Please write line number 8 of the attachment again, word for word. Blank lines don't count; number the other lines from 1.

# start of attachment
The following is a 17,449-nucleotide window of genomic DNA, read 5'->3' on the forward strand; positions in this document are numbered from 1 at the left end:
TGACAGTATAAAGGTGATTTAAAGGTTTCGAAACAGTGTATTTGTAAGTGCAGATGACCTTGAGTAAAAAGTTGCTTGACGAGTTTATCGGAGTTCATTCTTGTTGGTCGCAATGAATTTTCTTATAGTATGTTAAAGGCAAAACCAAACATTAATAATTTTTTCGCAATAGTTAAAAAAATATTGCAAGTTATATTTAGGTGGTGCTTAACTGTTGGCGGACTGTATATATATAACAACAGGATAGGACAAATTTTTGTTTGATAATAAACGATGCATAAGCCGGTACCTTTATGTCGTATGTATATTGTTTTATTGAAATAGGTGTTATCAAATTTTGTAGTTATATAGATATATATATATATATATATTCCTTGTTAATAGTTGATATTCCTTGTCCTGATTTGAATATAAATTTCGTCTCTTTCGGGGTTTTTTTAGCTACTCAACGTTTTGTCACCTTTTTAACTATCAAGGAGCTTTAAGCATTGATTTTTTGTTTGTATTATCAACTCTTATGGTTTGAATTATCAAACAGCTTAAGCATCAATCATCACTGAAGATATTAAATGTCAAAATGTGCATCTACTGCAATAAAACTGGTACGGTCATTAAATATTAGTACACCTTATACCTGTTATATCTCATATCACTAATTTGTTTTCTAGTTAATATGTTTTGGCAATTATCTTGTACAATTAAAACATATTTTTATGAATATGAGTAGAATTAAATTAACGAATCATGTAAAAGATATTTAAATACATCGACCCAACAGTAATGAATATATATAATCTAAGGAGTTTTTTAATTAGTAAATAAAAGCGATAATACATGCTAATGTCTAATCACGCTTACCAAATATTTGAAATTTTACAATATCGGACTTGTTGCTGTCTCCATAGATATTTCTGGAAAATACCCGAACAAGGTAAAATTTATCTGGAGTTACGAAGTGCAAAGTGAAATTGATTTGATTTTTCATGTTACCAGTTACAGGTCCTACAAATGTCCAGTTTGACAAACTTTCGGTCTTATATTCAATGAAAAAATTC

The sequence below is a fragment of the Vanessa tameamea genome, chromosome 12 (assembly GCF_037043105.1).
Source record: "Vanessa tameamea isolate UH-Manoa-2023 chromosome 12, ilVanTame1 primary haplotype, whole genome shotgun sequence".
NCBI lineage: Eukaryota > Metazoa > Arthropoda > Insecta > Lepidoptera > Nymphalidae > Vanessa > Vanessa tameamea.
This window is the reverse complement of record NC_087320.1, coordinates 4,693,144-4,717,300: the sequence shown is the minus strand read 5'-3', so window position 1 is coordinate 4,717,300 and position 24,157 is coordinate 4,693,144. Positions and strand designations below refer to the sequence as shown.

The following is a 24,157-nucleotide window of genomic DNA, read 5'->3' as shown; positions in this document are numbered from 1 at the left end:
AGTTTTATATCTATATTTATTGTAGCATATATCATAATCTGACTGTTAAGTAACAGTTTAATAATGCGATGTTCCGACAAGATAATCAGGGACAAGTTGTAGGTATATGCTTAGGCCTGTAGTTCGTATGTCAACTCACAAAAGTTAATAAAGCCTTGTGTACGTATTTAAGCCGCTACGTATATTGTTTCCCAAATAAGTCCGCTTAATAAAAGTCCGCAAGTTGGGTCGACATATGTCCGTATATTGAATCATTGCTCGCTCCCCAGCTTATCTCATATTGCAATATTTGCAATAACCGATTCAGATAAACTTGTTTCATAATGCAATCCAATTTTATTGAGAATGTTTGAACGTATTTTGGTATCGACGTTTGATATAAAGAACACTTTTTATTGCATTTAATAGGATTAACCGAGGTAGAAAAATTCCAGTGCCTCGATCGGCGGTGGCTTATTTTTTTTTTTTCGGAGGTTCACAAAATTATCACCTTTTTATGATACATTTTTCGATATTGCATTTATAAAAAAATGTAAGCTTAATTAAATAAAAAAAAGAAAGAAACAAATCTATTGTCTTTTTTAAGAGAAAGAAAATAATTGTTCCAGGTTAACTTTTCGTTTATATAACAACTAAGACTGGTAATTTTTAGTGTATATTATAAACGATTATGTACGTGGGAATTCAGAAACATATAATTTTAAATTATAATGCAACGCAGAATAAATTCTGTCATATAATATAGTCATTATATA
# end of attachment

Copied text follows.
AGTTTTATATCTATATTTATTGTAGCATATATCATAATCTGACTGTTAAGTAACAGTTTAATAATGCGATGTTCCGACAAGATAATCAGGGACAAGTTGTAGGTATATGCTTAGGCCTGTAGTTCGTATGTCAACTCACAAAAGTTAATAAAGCCTTGTGTACGTATTTAAGCCGCTACGTATATTGTTTCCCAAATAAGTCCGCTTAATAAAAGTCCGCAAGTTGGGTCGACATATGTCCGTATATTGAATCATTGCTCGCTCCCCAGCTTATCTCATATTGCAATATTTGCAATAACCGATTCAGATAAACTTGTTTCATAATGCAATCCAATTTTATTGAGAATGTTTGAACGTATTTTGGTATCGACGTTTGATATAAAGAACACTTTTTATTGCATTTAATAGGATTAACCGAGGTAGAAAAATTCCAGTGCCTCGATCGGCGGTGGCTTATTTTTTTTTTTTCGGAGGTTCACAAAATTATCACCTTTTTATGATACATTTTTCGATATTGCATTTATAAAAAAATGTAAGCTTAATTAAATAAAAAAAAGAAAGAAACAAATCTATTGTCTTTTTTAAGAGAAAGAAAATAATTGTTCCAGGTTAACTTTTCGTTTATATAACAACTAAGACTGGTAATTTTTAGTGTATATTATAAACGATTATGTACGTGGGAATTCAGAAACATATAATTTTAAATTATAATGCAACGCAGAATAAATTCTGTCATATAATATAGTCATTATATA